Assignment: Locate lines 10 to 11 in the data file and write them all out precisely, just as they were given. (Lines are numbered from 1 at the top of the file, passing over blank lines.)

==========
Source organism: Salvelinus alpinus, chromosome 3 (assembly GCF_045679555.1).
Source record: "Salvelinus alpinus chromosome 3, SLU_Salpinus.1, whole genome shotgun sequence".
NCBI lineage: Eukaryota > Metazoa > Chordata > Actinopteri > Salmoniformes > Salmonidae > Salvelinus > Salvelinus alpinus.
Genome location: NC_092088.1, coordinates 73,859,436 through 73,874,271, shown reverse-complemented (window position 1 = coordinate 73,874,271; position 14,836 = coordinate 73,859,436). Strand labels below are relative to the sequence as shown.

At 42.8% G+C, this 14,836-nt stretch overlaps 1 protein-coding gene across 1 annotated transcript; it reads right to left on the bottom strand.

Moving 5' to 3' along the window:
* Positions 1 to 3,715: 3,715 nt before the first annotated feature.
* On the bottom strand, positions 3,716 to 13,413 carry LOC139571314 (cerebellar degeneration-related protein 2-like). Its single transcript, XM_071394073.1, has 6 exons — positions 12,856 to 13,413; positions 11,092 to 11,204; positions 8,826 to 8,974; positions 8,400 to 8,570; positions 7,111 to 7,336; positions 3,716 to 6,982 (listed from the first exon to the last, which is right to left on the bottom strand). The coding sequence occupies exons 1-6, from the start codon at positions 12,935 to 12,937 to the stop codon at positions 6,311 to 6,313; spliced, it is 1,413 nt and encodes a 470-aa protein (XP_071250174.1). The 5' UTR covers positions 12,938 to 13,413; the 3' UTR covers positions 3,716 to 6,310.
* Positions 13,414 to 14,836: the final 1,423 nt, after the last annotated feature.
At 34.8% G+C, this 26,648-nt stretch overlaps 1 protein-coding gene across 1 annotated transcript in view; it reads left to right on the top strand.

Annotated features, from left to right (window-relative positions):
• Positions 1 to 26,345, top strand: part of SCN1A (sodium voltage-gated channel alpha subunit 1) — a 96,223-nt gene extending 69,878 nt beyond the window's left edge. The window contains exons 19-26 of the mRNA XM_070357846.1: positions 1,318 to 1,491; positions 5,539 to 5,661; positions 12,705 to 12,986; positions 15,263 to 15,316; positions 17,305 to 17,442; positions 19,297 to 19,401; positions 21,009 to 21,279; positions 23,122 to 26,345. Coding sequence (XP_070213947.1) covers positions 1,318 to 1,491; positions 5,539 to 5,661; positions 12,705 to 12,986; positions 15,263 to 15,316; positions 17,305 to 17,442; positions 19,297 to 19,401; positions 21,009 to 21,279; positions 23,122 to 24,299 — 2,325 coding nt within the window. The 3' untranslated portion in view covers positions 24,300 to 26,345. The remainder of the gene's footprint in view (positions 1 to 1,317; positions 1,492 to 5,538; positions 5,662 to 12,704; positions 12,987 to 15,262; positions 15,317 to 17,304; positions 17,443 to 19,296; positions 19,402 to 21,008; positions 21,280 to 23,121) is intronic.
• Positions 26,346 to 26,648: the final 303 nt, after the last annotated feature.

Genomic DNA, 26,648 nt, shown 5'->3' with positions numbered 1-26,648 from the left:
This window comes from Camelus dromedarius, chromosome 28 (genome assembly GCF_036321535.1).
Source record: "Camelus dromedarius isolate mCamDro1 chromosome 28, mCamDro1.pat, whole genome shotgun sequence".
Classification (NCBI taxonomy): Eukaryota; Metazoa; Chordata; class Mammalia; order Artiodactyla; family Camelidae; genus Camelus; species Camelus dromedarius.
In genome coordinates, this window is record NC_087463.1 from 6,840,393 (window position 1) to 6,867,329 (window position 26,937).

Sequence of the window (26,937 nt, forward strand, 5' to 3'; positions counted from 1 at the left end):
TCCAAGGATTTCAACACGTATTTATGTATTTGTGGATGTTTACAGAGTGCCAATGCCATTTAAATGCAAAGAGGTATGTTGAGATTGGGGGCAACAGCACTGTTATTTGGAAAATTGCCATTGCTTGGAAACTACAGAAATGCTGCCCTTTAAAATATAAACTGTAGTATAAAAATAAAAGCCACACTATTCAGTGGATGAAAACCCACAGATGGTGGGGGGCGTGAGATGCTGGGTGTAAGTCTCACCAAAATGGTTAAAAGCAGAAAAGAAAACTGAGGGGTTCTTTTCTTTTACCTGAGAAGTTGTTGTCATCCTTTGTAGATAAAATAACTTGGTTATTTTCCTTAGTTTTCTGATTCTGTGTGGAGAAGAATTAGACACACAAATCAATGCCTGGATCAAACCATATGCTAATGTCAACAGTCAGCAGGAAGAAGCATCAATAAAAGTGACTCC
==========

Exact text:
At 34.8% G+C, this 26,648-nt stretch overlaps 1 protein-coding gene across 1 annotated transcript in view; it reads left to right on the top strand.

Annotated features, from left to right (window-relative positions):